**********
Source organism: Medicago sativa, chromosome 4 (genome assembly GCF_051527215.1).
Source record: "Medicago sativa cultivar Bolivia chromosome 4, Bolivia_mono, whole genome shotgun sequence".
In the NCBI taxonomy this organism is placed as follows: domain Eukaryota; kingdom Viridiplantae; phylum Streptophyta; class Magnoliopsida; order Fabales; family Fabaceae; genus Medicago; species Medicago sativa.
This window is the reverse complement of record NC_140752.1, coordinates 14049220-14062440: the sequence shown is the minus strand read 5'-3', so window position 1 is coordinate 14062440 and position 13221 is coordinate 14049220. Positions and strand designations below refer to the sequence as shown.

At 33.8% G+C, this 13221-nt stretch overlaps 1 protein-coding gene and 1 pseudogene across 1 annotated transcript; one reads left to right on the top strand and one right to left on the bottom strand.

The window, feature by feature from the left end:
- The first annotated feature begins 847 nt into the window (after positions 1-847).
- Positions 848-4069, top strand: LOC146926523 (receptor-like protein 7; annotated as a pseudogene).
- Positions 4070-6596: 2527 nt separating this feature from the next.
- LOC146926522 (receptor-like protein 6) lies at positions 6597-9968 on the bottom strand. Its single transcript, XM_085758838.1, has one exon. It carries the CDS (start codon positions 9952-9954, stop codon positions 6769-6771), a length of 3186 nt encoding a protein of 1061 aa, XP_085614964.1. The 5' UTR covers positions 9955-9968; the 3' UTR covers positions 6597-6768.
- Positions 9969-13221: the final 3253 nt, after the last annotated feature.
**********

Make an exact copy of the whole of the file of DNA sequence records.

Source organism: Medicago sativa, chromosome 4 (genome assembly GCF_051527215.1).
Source record: "Medicago sativa cultivar Bolivia chromosome 4, Bolivia_mono, whole genome shotgun sequence".
In the NCBI taxonomy this organism is placed as follows: domain Eukaryota; kingdom Viridiplantae; phylum Streptophyta; class Magnoliopsida; order Fabales; family Fabaceae; genus Medicago; species Medicago sativa.
This window is the reverse complement of record NC_140752.1, coordinates 14049220-14062440: the sequence shown is the minus strand read 5'-3', so window position 1 is coordinate 14062440 and position 13221 is coordinate 14049220. Positions and strand designations below refer to the sequence as shown.

At 33.8% G+C, this 13221-nt stretch overlaps 1 protein-coding gene and 1 pseudogene across 1 annotated transcript; one reads left to right on the top strand and one right to left on the bottom strand.

The window, feature by feature from the left end:
- The first annotated feature begins 847 nt into the window (after positions 1-847).
- Positions 848-4069, top strand: LOC146926523 (receptor-like protein 7; annotated as a pseudogene).
- Positions 4070-6596: 2527 nt separating this feature from the next.
- LOC146926522 (receptor-like protein 6) lies at positions 6597-9968 on the bottom strand. Its single transcript, XM_085758838.1, has one exon. It carries the CDS (start codon positions 9952-9954, stop codon positions 6769-6771), a length of 3186 nt encoding a protein of 1061 aa, XP_085614964.1. The 5' UTR covers positions 9955-9968; the 3' UTR covers positions 6597-6768.
- Positions 9969-13221: the final 3253 nt, after the last annotated feature.